Fear can be paralyzing. Fear can either hold you back or propel you to greatness. All of us live with fear on a daily basis, and it’s not always a bad thing. It’s what you do with it that determines the outcome of your life. The key is to identify the different types of fear, Godly and debilitating. The Bible clearly states that we were not given a spirit of fear, so we know that if it’s associated with worry of judgment or magnifies your insecurities, it’s not from Him. Godly fear is highly beneficial and can prevent you from making devastating decisions, fear driven by satan can cause you to be reckless and careless.

The problem with fear is that if you don’t recognize or acknowledge its grip on your life, you can live with undesirable and unforeseen consequences. I’ve witnessed how it’s guided my relationships and prevented me from true vulnerability and acceptance because it hindered me from achieving what God’s plan has been for my life. Fear is tricky in that it begins to control you and the choices you make, short term and long term, and if not corrected can ruin friendships and relationships. Debilitating fear doesn’t come from God and is a mechanism the enemy uses as a foothold in our lives to keep us from true happiness.

I never realized how paralyzed by fear I’ve been all my life until literally these past few weeks. My husband and I just went to Magic Mountain and I was so excited to ride their roller coasters, I hadn’t been in 20 years. My anxiety kicked in after a couple rides and I ended up jumping off one just before they fastened us in. As I watched my husband fly into the air I couldn’t help but cry. I realized in that moment fear had been crippling me for a while and the build-up produced a physical reaction. Fear of disappointing someone, not being liked by people, being judged by people, the list goes on. I didn’t see how almost every decision I made was driven by an unrealized fear. Before we left for our trip, I’d thought about buying some shorts since the weather was supposed to be warm. I tried on two pairs, just two, because I was so disappointed in the size they were and cried at how horrible I felt I looked. What’s funny is, I never used to care what people thought about me. I really am not sure when I started subconsciously worrying about what others might think of me. Perhaps when social media became prevalent in my life and I started seeing what looks like perfection in a photograph. I can’t say that I sat there and every time said to myself, “I want to look like that”, or “wow, they look so happy; they must be happier than me”. But maybe that’s the way it works, it starts out by simply admiring something from a superficial standpoint and the envy slowly begins to work its way in, unknowingly.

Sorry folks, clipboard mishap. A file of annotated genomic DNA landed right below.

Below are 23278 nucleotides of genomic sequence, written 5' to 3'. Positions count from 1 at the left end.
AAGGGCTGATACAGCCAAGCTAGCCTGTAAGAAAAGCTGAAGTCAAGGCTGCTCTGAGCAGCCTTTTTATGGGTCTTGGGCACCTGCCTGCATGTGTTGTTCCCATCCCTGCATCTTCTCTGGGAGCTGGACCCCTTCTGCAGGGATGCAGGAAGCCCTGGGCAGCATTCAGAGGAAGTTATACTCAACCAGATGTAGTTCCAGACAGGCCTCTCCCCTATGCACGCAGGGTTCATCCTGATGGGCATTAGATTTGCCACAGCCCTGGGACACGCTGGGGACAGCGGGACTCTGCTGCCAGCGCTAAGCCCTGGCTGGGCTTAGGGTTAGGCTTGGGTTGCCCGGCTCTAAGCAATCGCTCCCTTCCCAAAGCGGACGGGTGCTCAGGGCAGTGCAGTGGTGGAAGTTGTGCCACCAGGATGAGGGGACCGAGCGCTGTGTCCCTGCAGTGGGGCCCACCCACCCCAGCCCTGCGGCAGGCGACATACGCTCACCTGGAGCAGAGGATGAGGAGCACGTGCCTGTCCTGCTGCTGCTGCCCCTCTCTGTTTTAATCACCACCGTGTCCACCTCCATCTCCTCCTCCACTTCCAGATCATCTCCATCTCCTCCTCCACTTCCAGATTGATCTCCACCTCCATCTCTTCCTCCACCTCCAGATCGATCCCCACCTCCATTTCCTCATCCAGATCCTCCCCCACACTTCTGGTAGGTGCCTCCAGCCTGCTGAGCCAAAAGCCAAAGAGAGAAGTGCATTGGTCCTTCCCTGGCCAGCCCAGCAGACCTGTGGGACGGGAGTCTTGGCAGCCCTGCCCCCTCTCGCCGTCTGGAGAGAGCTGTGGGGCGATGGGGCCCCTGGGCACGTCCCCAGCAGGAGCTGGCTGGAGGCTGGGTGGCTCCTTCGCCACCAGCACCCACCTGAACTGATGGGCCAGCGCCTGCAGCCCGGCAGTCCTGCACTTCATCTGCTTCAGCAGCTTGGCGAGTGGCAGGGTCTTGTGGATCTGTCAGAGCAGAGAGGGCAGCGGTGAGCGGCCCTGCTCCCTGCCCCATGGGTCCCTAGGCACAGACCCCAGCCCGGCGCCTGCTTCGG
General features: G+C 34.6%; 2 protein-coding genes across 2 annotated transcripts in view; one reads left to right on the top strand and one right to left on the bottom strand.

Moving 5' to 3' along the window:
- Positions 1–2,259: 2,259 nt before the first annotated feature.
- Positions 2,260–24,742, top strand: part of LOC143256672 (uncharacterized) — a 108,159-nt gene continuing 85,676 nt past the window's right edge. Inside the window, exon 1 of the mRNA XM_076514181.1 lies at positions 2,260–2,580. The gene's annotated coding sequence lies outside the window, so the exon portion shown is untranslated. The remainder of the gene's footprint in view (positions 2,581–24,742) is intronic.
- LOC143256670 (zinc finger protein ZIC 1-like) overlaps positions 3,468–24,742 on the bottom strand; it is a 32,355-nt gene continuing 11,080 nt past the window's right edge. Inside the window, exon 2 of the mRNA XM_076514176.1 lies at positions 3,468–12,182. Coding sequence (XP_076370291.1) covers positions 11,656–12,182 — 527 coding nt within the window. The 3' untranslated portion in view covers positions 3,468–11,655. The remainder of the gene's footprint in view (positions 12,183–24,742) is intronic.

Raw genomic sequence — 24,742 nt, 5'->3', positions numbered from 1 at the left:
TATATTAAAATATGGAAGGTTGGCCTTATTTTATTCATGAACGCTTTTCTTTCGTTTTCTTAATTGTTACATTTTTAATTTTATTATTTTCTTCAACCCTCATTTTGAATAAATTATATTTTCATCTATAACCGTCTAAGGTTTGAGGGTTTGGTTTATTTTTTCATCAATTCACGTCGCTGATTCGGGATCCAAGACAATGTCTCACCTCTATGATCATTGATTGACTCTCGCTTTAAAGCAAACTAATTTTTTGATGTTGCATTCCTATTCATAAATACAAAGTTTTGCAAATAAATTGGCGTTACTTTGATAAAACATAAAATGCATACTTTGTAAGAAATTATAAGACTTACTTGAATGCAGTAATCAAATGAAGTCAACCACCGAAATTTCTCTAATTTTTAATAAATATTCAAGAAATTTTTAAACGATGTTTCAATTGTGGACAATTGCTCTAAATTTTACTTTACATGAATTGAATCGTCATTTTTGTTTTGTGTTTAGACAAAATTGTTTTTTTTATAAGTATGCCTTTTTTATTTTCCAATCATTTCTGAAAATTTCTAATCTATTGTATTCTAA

I can, however, pretty much peg my instant self-esteem loss to when I got pregnant with my youngest son 4 years ago. I’d previously lost so much weight and was finally proud of myself for accomplishing something all on my own. At that point it was pretty much the only thing I could pride myself on because I didn’t have help or encouragement, I was my own motivation. Losing all that progress in such a short amount of time really damaged my self-esteem, and I haven’t fully figured out how to get it back. I can tell myself a thousand times a day that beauty is skin deep, that my weight is just a number, that no one cares as much as I do, but it never makes me feel any better. I have spent the better part of 4 years trying to figure out what I was doing wrong and driving myself insane trying new things to help the weight from having two babies in under two years go away, with no success.

My journey thus far has been like a flower unfolding, or pulling back the layers of an onion, to expose all the areas fear has driven me. I’ve been so consumed with myself and my appearance that I’ve neglected many other aspects of my life. Being vulnerable is a tricky thing and requires trust. Trust in the other person, ourselves, and ultimately, in God. I never grasped how much I was actually afraid to trust in God and His timing, or His plans. Sure, I could say out loud that I did, and there were perhaps times I actually did. But any time things would go bad or not the way I planned, I found myself questioning if I could really trust Him. I keep finding bits of wisdom in quotes and scripture that remind me God is God no matter what. No matter if my life is falling apart, I’m filled with fear, or things are going well. He’s immovable, unchangeable, consistent, and loving. The more I pursue Him and read about who He is, the more I want to know and experience Him. To run a video montage in my mind of all the times I’ve been so afraid brings me to tears. The times I’ve avoided a conversation, confrontation, or a stupid pair of shorts, I missed out on what God was trying to show me, the ways He wanted to grow me and I instinctively said “no”. I can’t imagine how heartbroken He must feel when we miss out on all He has for us because we’re so wrapped up in our own insecurities.